St. Vincent

Red Wolves

brochure St. Vincent - Red Wolves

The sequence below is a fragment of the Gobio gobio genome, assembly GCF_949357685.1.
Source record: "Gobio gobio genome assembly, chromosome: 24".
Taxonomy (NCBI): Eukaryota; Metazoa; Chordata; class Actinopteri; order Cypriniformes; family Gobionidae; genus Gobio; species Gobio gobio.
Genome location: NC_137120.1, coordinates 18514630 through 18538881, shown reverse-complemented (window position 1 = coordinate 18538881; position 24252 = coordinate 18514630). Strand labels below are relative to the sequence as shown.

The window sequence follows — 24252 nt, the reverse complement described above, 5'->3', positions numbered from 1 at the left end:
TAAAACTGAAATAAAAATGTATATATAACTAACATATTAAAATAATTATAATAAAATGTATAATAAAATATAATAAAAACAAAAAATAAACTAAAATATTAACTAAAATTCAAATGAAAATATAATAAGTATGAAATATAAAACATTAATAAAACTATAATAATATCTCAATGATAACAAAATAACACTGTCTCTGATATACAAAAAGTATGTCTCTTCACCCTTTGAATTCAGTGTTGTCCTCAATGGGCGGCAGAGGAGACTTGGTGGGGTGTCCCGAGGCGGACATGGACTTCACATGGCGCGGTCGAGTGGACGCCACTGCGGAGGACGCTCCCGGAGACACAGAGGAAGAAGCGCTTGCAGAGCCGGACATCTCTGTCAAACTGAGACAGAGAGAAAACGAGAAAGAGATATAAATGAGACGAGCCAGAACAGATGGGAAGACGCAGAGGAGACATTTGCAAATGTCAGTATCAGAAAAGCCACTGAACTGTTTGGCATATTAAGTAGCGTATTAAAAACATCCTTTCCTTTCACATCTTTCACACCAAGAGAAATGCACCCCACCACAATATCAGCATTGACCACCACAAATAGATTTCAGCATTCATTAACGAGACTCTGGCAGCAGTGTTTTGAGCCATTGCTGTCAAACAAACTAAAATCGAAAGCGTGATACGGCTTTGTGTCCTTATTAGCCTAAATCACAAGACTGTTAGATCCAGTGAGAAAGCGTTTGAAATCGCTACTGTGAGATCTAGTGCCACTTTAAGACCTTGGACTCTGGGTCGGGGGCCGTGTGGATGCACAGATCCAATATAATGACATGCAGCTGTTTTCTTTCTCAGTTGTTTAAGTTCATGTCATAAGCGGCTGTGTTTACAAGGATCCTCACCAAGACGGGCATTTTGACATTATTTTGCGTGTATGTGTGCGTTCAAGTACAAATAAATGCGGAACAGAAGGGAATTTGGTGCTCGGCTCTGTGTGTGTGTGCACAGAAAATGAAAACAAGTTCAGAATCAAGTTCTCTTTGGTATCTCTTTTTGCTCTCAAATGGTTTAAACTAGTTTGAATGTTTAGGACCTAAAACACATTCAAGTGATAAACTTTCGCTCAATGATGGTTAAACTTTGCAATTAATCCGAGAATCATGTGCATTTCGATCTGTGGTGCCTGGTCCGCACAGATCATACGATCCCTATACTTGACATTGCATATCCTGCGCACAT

U.S. Fish & Wildlife Service Endangered Red Wolves On the Edge of Extinction The red wolf is one of the most endangered animals in the world. It is a shy species that once roamed throughout the Southeast as a top predator. Aggressive predator control programs and clearing of forested habitat combined to cause impacts that brought the red wolf to the brink of extinction. By 1970, the entire population of red wolves was believed to be less than 100 animals confined to a small area of coastal Texas and Louisiana. photo: National Geographic Society The U.S. Fish and Wildlife Service is reintroducing red wolves (Canis rufus) to prevent extinction of the species and to restore the ecosystems in which red wolves once occurred, as mandated by the Endangered Species Act of 1973 (Act). According to the Act, endangered and threatened species are of esthetic, ecological, educational, historical, recreational, and scientific value to the Nation and its people. To save the species from extinction, the Service captured as many as possible of the few remaining animals from 1974 through 1980. Only 14 captured animals met the criteria established to define the species and stood between its existence and extinction. These animals formed the nucleus of a captive-breeding program established at the Point Defiance Zoo and Aquarium in Tacoma, Washington, with the final goal of reestablishing the species in portions of its original southeastern range. Thirty-three zoos and nature centers in 21 states and the District of Columbia now cooperate in a national breeding program and are valuable partners in efforts to restore red wolves. cover photo: USFWS photo: SCWMRC Other red wolves have been released on coastal islands in Florida, Mississippi, and South Carolina as a steppingstone between captivity and the wild. Although these islands are not large enough to provide for the needs of more than a few red wolves at a time, they provide the opportunity for them to breed and exist in the wild in order to produce animals for future mainland reintroductions. Why reintroduce red wolves? The essential reasons are to prevent extinction of the species and to restore the ecosystems in which red wolves once occurred. It is important to save all members of an ecosystem, including predators, if we intend to preserve the environment and be good stewards of the land. Predators maintain the balance and health of ecosystems by controlling overpopulations of prey species and photo: Melissa McGaw © Back in the Wild The red wolf is now back in the wild, hunting, rearing young, and communicating by its characteristic howl, in several locations in its original southeastern habitats. Since 1987, red wolves have been released into northeastern North Carolina and now roam over more than 560,000 acres that includes three national wildlife refuges, a U.S. Air Force bombing range, and approximately 200,000 acres of private land. Beginning in 1991, red wolves were also released into the 520,000-acre Great Smoky Mountains National Park in eastern Tennessee. removing unhealthy animals. The Act requires recovery plans for endangered species. The recovery population goal in the Red Wolf Recovery Plan is 550 (at least three wild populations totaling 220 and 330 in captivity at 30 or more facilities). Lessons learned in the Red Wolf Recovery Program have served, and will continue to serve, as a template for recovery of other species whose only hope for survival is reintroduction. What do red wolves look like? Red wolves are mostly brown and buff colored with some black along their backs; there is Gray wolf sometimes a reddish Red wolf color behind their Coyote ears, on their muzzle, Red fox and toward the backs of their legs. Red wolves are intermediate in size Gray wolf ................... 80-120 lbs. between gray wolves Red wolf ...................... 45-80 lbs. and coyotes. Coyote ......................... 20-45 lbs. The average adult Red fox ........................ 10-15 lbs. female red wolf weighs 52 pounds and the average adult male weighs 61 pounds. Red wolves have tall, pointed ears, long legs, and large feet, similar to the domestic German shepherd. Adult red wolves stand about 26 inches at the shoulder and are about 4 feet long from the tip of the nose to the end of the tail. Do red wolves hybridize with coyotes? Red wolves, gray wolves, domestic dogs, and coyotes are capable of interbreeding and producing fertile offspring. Social structures and territoriality usually prevent such interbreeding. Due to the widespread persecution of predators and the destruction of suitable habitat, by the 1960s the number of red wolves was dwindling, and coyotes had migrated into the Southeast. When the few remaining red wolves photo: Curtis Carley Former range of the Red Wolf Did red wolves ever exist in North Carolina and Tennessee? Based on fossil and archaeological evidence, the original red wolf range extended throughout the Southeast, from the Atlantic and Gulf Coasts, north to the Ohio River valley and central Pennsylvania, and west to central Texas and southeastern Missouri. At least one archaeological specimen has been found in North Carolina. In addition, court records from eastern North Carolina document that wolf bounties were paid from 1768 to 1789. photo: Jack Winfield Ross © Since coyotes exist in both red wolf reintroduction areas (northeastern North Carolina and eastern Tennessee), it is important for people to know the physical differences between the two species. Adult coyotes weigh about one-half to twothirds as much as red wolves and stand approximately 4 inches shorter; coyotes are much less massive through the head, chest, legs, and feet. In reintroductions, instances of red wolves breeding with coyotes have occurred that involved lone red wolves that did not have access to potential red wolf mates. Similar breedings between gray wolves and coyotes also occur. It is believed that limited interbreeding between wolves and coyotes on the fringes of wolf populations is a natural occurrence that does not affect the integrity of either species. photo: Barron Crawford were unable to find mates of their own species hybridization with more abundant coyotes did occur. This hybridization is generally accepted as the final factor that resulted in the near extinction of the red wolf. Are red wolves a threat to humans? There have been no documented cases of healthy wild red wolves attacking humans in North America, despite 500 years of historical coexistence. Wild red wolves are shy and usually stay away from humans and human activities. However, where wolf populations are small and isolated, as in restorations, intensive management may be needed to ensure that availability of mates of their own species. We conclude that, given a choice, red wolves prefer red wolves as mates. However, wolves are capable of attacking and injuring humans, and such encounters with Native Americans may have occurred before the use of modern weapons and the resulting fear of man by wolves. Although unlikely to be a threat to humans, red wolves, and all wildlife, should not be approached in order to avoid possible injury to the animal or the people involved. photo: Barron Crawford How many red wolves are there? Red wolf numbers continually change due to births and deaths. At the end of SSP Facilities (33) August 1997, the Mainland Release Sites (2) total population was 240 to Island Projects (4) 317. Wild populations numbered 54 to 129, with 45 to 92 of these animals occurring in eastern North Carolina and the other 9 to 37 occurring in the Great Smoky Mountains National Park in eastern Tennessee. Another 11 to 13 red wolves existed on three island propagation sites off the Atlantic and Gulf Coasts. The remaining 175 red wolves were located at 35 captive-breeding facilities involving 33 cooperators. How does the Service keep track of the wolves? Each red wolf that is captured or released is outfitted with a radio transmitter that emits pulse signals or “beeps” that biologists can read with a radio receiver. These signals enable the biologists to locate the wolves. The frequency of locations varies from once or twice daily to once a week, depending on specific circumstances. What do red wolves eat? Although the exact diet of red wolves is difficult to determine and varies depending on available prey, a study of approximately 2,200 scats (feces) of wild red wolves from northeastern North Carolina estimated that their diet consisted of about 50 percent white-tailed deer, 30 percent raccoons, and 20 percent small mammals, such as rabbits, rodents, and nutria. Nonmammalian prey, domestic pets, and livestock were uncommon as prey items, but they did occur in very low numbers (less than 2 percent). A red wolf consumes about two to five pounds of food per day. Since the red wolf ’s diet does not consist of large ungulates, such as elk, bison, or moose, group or pack hunting is probably not necessary. Most hunting by red wolves is believed to be done individually or in pairs. photo: Becknell What does a red wolf on private land mean to the landowner? All wild red wolves are classified as experimental nonessential under the Act. This designation is intended to minimize effects on individual landowner rights or lawful activities, such as farming, logging, hunting, trapping, or livestock operations. In fact, critical habitat cannot be legally established for experimental nonessential species. In the case of livestock or domestic pet depredation, relaxed regulations were passed in April of 1995 allowing landowners to take (kill) red wolves while depredation is occurring, provided that freshly wounded livestock or pets are evident. Do red wolves live and/or hunt in packs? A “pack” is simply defined as an extended family unit, which is the primary social structure of both red and gray wolves. A typical red wolf pack consists of five to eight animals—an “alpha” or breeding adult pair and offspring of different years. The alpha wolves are the only breeders in the pack; wolves breed once a year. Wolf packs have specific home ranges that they actively defend against other canids, including wolves. The pack is a very closely knit group; in fact, older offspring assist the alpha pair with den attendance and puprearing. Almost all offspring between 1 and 3 years of age will leave the pack or “disperse.” There are also mechanisms for landowners to be paid if they choose to become involved with red wolf recovery or if they suffer depredations on their livestock or pets. Red wolves generate benefits for landowners by preying on species such as deer, raccoons, and nutria that can be pests on farms. Additionally, the presence of a pack of red wolves is likely to limit the distribution of coyotes in that area. Private lands are an integral component of the Red Wolf Recovery Program. In eastern North Carolina, private lands provide only about 35 percent of the available habitat but support over 65 percent of the red wolf population. While it is clear that private lands are crucial to this and other endangered species programs, the challenge is to find ways to make it work in a manner that is expedient and fair to all. Red wolf first described by Bartram. 1851 First publication of valid scientific name for red wolf by Audubon and Bachman. 1905 First recognition of red wolf as a distinct species by Bailey. 1937 First recognition of three subspecies of red wolf by Goldman. 1962 Scientific community informed by McCarley that red wolf is in danger of extinction. 1967 Red wolf listed as an endangered species under provisions of the Endangered Species Preservation Act of 1966. 1968 Service begins a study of the red wolf in southeast Texas and southwest Louisiana. 1969 First red wolf placed into captivity initiating the red wolf captivebreeding center at PDZA. 1971 Study on the brains of canids by Atkins and Dillon confirms distinctiveness and primitive characteristics of red wolf. 1973 Endangered Species Act becomes Federal law. First red wolf recovery plan completed and implementation begins. In a race against extinction, an all-out effort to capture wild red wolves for captive-breeding program begins. 1977 First litter of red wolf pups born in captivity at PDZA. 1978 First successful experimental release, tracking, and recapture of red wolves on Bulls Island, South Carolina, solidifies reintroduction techniques. Nowak’s definitive work on taxonomy of North American Canis entitled “North American Quaternary Canis” is published. This work retains Goldman’s classification in regard to the red wolf. Evaluation of Land Between The Lakes in Tennessee and Kentucky for first red wolf reintroduction project begins. 1980 Last red wolves removed from the wild and red wolf declared extinct in the wild. Unique allele found by Ferrell et al. in Canis specimens from within red wolf range supports conclusion that red wolf is a distinct species. 1984 Red wolf recovery plan revised, updated, and approved. Red wolf incorporated into AZA’s SSP. Land Between The Lakes red wolf reintroduction project abandoned due to lack of public and state support. ARNWR established on land in northeastern North Carolina donated to the Service by Prudential Insurance Company. 1987 First reintroduction begins with the release of red wolves into ARNWR. First island propagation project begins on Bulls Island in attempt to photo: GSMNP 1791 1979 photo: Barron Crawford Historic Time Line for the Endangered Red Wolf give red wolves some wild experience before release into mainland reintroductions. 1988 First litter of red wolf pups born in the wild at ARNWR. 1989 Second island propagation project initiated by the release of red wolves on Horn Island off the coast of Mississippi. 1990 Third island propagation project begins by releasing red wolves on St. Vincent Island off the Gulf Coast of Florida. PLNWR established on land within red wolf experimental population boundaries in eastern North Carolina. 1991 Second reintroduction project started by the release of red wolves into GSMNP. Wayne and colleagues publish mtDNA results suggesting that the red wolf may be of hybrid origin. American Sheep Industry Association files petition to delist red wolf based on mtDNA results. 1992 Second-generation red wolf pups born in the wild at ARNWR. 1991 petition request to delist the red wolf found unwarranted by Service. 1993 Red wolves released into PLNWR. First red wolves born in the wild in GSMNP. 1994 Wayne and colleagues publish first nuclear DNA results suggesting, once again, that the red wolf may be of hybrid origin. 1995 Attitude survey by North Carolina State University shows majority of residents in eastern North Carolina support red wolf reintroduction. Amendment to Interior Appropriation Bill introduced in Senate to suspend all funding for Red Wolf Recovery Program. Amendment narrowly defeated. North Carolina law to allow taking of red wolves on private property in two counties goes into effect. Revised relaxed Federal regulations published addressing private landowner concerns about reintroduced red wolves. National Wilderness Institute files petition to delist red wolf based on nuclear DNA results. 1996 Economic study by Cornell University shows strong regional support for red wolf recovery, substantial potential tourism benefits, and a significant willingness of the public to pay for red wolf recovery that far exceeds the cost of the program. Wild- born red wolves comprise approximately 90 percent of the free-ranging northeastern North Carolina red wolf population. Study by East Carolina University shows strong local support for red wolf recovery in northeastern North Carolina and a willingness to contribute financially to support the program. 1997 1995 petition request to delist the red wolf found unwarranted by Service. Two North Carolina counties and two individuals file suit to invalidate federal regulations regarding the red wolf. Fourth island propagation project initiated on Cape St. George Island off the Gulf Coast of Florida. ARNWR Key to Acronyms Alligator River National Wildlife Refuge, North Carolina AZA American Zoo and Aquarium Association GSMNP Great Smoky Mountains National Park, Tennessee mtDNA Mitochondrial DNA PDZA Point Defiance Zoo and Aquarium, Tacoma, Washington PLNWR Pocosin Lakes National Wildlife Refuge, North Carolina SSP Species Survival Plan Red Wolf Coordinator V. Gary Henry U.S. Fish and Wildlife Service 160 Zillicoa Street Asheville, NC 28801 Phone: 704/258 3939, extension 226 Fax: 704/258 5330 E-mail: gary_henry@fws.gov Red Wolf Field Coordinator/ Northeastern North Carolina Project Brian Kelly Alligator River National Wildlife Refuge P.O. Box 1969 Manteo, NC 27954 Phone: 919/473 1131 Fax: 919/473 1668 E-mail: r4rw_nc.all@fws.gov Red Wolf Captive Breeding Coordinator Will Waddell Point Defiance Zoo and Aquarium 5400 North Pearl Street Tacoma, WA 98407 Phone: 253/404 3668 Fax: 253/591 5448 E-mail: wwaddell@pdza.org Southern Appalachians Project Chris Lucash U.S. Fish and Wildlife Service 10241 Park Circle Drive Townsend, TN 37882 Phone: 423/448 6835 Fax: 423/448 6835 E-mail: r4fwe_gsmnp@fws.gov U.S. Fish & Wildlife Service 1 800/344 WILD http://www.fws.gov/~r4eao October 1997